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WHO Says Environmental Hazards Kill Millions of Children

A new report by the World Health Organization says environmental hazards are responsible for the deaths of several million children every year. The report, issued Friday by WHO, is the first-ever study to highlight children's susceptibility to harmful chemical exposures at different periods of their growth. Lisa Schlein reports from WHO headquarters in Geneva.

The World Health Organization says, when it comes to the dangers posed by enviromental hazards, children are far more vulnerable than adults.

The WHO report, compiled by a group of scientific experts from 18 countries, says four million children under age five die each year because of polluted air and water and exposure to various kinds of chemicals.

An environmental medical expert for WHO, Jenny Pronczuk, says children become susceptible to environmental hazards from conception. "For example, if you look at lead exposure. The effect of lead is going to be different if the child was exposed in utero because the mother has lead. Lead goes to the bones and the lead of the mother goes into the bones of the child that is generating the bones. So, lead exposure in utero is going to have a completely different effect than lead exposure when the child is 12 or 15 years old or 18 years old," she said.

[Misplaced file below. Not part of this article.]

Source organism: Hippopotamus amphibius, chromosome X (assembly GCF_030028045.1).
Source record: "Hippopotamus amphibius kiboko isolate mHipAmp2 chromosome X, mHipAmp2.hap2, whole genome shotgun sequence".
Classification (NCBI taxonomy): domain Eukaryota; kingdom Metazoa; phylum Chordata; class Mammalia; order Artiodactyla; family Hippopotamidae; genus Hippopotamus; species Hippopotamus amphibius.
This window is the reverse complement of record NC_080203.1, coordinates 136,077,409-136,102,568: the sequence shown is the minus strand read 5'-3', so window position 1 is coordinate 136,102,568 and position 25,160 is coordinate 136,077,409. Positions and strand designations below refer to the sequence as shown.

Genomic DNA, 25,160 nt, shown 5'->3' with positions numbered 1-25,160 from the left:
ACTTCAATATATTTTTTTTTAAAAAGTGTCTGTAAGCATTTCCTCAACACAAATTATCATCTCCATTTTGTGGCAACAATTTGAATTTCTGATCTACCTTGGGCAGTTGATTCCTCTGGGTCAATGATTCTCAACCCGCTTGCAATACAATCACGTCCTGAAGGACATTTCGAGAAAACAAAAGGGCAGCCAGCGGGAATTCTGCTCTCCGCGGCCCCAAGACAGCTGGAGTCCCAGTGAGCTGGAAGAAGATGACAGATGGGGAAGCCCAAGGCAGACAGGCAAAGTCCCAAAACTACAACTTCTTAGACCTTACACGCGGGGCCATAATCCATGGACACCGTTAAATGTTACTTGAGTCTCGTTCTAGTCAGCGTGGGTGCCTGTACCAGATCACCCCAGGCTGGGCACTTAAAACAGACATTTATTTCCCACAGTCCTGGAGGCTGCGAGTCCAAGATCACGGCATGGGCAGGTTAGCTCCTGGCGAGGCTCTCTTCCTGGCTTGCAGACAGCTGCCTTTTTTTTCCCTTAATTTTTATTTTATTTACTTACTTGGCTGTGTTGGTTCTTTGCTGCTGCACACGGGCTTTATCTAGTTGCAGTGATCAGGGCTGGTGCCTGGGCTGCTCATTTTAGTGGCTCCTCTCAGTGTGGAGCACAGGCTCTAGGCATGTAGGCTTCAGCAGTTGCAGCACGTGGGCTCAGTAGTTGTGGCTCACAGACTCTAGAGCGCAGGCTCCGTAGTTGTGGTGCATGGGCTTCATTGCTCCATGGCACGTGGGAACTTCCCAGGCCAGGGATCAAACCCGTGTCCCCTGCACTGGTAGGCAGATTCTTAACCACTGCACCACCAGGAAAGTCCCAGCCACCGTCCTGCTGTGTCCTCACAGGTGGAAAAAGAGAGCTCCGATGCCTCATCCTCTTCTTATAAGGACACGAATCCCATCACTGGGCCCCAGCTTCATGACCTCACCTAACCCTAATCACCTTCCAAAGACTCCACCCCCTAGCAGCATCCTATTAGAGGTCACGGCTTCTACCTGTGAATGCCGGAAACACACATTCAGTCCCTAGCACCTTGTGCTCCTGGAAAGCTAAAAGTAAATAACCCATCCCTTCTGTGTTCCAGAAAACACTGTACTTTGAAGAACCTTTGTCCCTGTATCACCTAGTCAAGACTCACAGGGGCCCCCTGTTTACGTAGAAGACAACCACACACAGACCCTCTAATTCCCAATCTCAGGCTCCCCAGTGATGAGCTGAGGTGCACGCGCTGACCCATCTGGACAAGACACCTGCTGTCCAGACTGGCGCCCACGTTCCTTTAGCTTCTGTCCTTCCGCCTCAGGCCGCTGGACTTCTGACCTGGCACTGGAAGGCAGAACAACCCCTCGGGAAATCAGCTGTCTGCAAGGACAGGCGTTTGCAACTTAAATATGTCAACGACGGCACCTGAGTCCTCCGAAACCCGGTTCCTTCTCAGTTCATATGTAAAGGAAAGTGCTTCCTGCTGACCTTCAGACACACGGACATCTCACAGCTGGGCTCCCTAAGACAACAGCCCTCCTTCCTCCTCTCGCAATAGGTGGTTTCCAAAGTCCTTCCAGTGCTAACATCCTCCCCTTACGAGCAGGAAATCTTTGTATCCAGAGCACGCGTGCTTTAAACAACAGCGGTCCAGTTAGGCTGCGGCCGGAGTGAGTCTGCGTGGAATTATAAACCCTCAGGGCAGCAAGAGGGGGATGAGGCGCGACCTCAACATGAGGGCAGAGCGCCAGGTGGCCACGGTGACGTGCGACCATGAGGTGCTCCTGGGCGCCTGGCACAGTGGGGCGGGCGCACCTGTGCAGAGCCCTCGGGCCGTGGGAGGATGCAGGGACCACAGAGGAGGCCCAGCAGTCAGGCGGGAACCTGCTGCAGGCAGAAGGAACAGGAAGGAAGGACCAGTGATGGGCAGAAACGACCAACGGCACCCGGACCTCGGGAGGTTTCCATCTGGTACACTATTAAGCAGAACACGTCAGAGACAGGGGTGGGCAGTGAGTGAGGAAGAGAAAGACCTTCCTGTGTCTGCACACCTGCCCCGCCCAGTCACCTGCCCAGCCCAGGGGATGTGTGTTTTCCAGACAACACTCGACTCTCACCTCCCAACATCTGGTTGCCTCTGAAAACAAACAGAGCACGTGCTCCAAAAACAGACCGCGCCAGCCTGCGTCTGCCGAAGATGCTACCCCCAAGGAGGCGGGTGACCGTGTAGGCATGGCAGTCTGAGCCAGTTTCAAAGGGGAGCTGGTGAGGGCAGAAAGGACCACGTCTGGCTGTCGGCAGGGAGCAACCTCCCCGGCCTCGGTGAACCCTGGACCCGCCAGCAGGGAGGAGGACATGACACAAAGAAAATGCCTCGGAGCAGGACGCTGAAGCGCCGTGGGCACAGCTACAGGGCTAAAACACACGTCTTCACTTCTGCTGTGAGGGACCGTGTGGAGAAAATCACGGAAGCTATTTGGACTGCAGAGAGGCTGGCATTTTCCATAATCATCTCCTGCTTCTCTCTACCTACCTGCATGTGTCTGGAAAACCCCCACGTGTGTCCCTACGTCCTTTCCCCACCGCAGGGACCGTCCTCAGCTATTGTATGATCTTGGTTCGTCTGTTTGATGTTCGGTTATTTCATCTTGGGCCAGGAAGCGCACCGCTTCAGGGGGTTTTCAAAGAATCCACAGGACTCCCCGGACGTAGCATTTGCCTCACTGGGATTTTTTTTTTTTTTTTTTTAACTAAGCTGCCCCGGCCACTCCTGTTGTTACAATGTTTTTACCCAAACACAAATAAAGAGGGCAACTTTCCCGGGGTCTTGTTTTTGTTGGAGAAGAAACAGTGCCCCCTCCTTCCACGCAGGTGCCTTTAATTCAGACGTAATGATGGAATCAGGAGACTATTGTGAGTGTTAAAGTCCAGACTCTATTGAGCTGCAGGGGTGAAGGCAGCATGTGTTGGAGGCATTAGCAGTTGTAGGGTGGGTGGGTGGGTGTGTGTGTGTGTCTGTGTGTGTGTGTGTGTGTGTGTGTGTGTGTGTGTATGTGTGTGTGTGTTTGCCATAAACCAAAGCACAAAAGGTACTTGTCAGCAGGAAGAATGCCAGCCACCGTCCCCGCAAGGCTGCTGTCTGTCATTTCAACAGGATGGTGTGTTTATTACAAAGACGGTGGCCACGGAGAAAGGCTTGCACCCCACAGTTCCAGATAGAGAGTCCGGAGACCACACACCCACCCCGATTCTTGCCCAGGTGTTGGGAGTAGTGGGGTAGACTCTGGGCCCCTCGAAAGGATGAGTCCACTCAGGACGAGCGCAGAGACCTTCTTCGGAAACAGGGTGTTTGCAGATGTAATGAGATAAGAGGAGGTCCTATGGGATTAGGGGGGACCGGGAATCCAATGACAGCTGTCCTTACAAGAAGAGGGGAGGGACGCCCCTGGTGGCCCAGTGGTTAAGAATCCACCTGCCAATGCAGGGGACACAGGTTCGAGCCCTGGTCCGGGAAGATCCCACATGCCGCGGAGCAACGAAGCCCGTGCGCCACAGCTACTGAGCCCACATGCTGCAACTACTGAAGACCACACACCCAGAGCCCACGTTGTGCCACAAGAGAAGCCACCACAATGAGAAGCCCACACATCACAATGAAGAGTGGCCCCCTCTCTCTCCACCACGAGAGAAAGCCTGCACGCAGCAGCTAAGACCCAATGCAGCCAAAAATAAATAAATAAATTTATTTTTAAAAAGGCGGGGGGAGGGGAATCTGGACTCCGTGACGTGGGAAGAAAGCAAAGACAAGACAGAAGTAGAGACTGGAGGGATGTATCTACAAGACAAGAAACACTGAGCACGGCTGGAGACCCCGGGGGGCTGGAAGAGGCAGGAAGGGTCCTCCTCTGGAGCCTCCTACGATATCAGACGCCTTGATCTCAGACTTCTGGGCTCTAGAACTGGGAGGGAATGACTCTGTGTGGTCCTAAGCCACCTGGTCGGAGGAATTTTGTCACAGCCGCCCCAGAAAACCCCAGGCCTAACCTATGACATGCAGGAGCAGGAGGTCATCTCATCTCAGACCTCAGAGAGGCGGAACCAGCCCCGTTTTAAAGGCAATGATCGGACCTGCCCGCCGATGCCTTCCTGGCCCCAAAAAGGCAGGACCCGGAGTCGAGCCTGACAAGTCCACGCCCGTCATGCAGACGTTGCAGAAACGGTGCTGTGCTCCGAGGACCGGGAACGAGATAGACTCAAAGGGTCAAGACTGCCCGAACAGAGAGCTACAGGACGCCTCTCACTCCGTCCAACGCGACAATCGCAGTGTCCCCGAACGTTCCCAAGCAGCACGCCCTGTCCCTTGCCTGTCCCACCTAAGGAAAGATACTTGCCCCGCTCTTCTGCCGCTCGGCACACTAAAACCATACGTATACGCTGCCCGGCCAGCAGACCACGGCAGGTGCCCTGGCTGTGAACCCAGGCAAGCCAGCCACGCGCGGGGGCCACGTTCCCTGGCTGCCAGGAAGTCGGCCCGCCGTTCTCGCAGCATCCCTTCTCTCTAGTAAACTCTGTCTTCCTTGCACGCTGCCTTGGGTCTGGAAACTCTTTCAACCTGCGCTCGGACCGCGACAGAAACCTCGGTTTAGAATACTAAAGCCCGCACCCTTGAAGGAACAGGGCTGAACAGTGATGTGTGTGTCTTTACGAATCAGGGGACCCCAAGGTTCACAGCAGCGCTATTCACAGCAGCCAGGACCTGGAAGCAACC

WHO says environmental hazards can cause miscarriage, still birth, low birth weight and birth defects. There is emerging evidence, according to the report, that exposure to environmental chemicals during childhood can increase the risk of certain diseases in adults, such as cancer and heart disease.

Because of the susceptible and vulnerable nature of the fetus, Dr. Pronczuk says it is important that prospective fathers, as well as mothers, try to protect themselves from environmental risks. "In the past, we used to say ... it is the woman ... who carries the baby and she may transfer pollutants to the embryo or the fetus. But now we know that the father can also transfer some of the effects of his exposure to a pollutant," she said. "So, maybe one of the key messages is … a working father and mother should be advised about whether they are using chemicals, are they applying pesticides? Are they working in an industry where they are using solvents?"

The World Health Organization says Africa is the region with the most environmentally related diseases, followed by parts of Southeast Asia.